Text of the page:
The sculpture I create is the result of a long process, the residue created by my striving for knowledge. My art is more than a completed object and an inquiry of form and materials, but also the manifestation of the knowledge acquired by the process, which is necessary to create the work. The formal pieces of sculpture I make refer to function but possess their own authority as objects and instigate a sense of contemplation and to intrigue in the viewer. I draw on the history of industrialization, machine technology, tools and architecture in order to utilize the sense of wonder associated with functional objects of antiquity. Through explorations of such physical realities as tension, torsion, compression and motion, an infinite variety of dynamic relationships are created in the context of an industrial aesthetic; the work in conjunction with the viewer's response, commands its own sense of history. I do not define the history, but rather I invite the viewer to experience the work from his or her own unique perspectives allowing for individual responsive interpretation.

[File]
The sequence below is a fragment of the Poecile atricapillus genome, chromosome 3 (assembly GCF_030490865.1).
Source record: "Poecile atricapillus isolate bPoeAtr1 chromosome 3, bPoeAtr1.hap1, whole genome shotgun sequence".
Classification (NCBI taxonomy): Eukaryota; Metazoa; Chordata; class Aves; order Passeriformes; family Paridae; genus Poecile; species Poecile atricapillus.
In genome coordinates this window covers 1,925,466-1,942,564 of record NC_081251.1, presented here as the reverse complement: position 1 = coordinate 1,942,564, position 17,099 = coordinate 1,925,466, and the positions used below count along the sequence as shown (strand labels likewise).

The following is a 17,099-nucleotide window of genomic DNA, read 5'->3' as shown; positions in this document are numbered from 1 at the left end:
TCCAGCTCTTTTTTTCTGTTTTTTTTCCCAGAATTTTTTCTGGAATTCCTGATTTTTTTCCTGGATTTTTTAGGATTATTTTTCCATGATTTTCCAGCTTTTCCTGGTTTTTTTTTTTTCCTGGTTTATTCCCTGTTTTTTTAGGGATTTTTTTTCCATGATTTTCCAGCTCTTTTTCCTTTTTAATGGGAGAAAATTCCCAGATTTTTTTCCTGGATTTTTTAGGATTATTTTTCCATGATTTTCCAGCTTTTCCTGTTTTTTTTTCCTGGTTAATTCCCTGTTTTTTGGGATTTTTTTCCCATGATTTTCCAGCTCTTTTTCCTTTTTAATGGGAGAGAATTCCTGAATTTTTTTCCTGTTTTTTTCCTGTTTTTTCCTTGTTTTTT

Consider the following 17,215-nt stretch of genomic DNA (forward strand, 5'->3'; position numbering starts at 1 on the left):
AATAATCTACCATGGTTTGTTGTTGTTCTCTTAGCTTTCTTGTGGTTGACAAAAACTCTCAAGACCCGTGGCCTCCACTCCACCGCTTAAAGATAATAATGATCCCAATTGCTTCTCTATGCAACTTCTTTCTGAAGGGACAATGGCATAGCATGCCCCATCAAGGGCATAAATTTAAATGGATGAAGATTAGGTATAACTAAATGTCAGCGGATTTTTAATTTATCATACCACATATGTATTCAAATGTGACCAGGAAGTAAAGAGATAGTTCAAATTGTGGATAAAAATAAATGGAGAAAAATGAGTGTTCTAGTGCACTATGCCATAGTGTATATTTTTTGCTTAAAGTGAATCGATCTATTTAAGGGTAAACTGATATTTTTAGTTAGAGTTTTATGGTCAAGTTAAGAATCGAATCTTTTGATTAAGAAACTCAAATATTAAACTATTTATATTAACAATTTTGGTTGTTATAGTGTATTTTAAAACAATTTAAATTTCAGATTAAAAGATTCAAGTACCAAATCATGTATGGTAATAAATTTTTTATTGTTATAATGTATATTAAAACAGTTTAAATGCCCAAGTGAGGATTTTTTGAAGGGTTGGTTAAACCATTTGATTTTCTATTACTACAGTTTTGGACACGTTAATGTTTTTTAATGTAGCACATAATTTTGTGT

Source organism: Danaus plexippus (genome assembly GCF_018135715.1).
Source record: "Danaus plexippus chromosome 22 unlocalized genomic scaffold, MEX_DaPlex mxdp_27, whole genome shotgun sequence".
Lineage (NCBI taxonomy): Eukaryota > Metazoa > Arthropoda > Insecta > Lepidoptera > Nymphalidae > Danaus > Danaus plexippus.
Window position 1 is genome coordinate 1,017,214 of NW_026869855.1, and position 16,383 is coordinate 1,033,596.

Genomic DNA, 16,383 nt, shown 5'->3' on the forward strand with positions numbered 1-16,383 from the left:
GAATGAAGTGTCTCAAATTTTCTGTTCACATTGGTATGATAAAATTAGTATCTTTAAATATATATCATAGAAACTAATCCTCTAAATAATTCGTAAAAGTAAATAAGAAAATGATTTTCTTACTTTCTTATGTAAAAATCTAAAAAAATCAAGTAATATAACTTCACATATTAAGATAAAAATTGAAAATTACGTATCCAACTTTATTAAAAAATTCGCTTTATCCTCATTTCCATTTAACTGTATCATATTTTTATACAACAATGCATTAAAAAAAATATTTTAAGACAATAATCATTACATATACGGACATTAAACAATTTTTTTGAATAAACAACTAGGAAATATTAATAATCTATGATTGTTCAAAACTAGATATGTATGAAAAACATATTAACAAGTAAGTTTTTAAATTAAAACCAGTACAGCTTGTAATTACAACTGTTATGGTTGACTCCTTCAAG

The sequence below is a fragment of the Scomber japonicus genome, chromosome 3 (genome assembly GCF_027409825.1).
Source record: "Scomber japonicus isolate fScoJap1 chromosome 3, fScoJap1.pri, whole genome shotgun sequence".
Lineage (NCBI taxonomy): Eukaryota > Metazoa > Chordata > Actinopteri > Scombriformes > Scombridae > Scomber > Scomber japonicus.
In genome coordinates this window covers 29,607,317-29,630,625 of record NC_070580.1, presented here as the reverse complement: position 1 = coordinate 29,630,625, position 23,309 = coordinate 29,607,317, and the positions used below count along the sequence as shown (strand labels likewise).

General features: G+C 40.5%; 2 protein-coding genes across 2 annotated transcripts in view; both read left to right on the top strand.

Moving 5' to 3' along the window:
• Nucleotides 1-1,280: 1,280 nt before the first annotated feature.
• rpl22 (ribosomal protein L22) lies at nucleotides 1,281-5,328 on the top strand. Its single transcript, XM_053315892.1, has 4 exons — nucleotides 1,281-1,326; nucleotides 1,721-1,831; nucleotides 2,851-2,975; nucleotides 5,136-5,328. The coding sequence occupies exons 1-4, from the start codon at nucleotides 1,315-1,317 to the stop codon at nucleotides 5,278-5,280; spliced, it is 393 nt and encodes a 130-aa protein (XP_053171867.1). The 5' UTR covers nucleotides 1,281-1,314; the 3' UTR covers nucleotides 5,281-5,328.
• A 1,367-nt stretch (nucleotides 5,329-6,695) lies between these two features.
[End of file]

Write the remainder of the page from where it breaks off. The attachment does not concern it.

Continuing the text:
My intent is to activate a realm where the reactionary response to the work is as significant as the object itself and which somehow communicates to ones' own experiences. The sculpture transcends the notion of function to that of form and content. The use of familiar shapes and forms provides an access point for broader audiences. Because I have a particular intrigue and connection to blue-collar laborers, I draw reference from the man made world of architecture, highway construction and industrialization of mass production. This intrigue also influences my choice of forms, materials and processes.

The forms, geometric and symmetrical in essence speak of crude yet functional components from a larger mechanical system, alluding to an era gone by; the industrial revolution. These forms are somewhat abstracted and simplified and only refer to mechanical components rather than recreating actual existing objects. The materials are chosen for their inherent colors, textures and their appropriateness and inappropriateness for the forms I create. Rough-hewn wood, blackened steel and bronze have certain appropriateness to industrial castoffs, however the glass doesn't. A material associated with fragility, the use of glass has a particular inappropriateness in the context of machine parts, which contributes to the overall mystery of the objects. I push the roughness inherent to each material in order to add richness and an artificial history to the completed piece. The end result is a complex fabricated sculpture layered with a raw essence of materials and an ambiguous familiarity.


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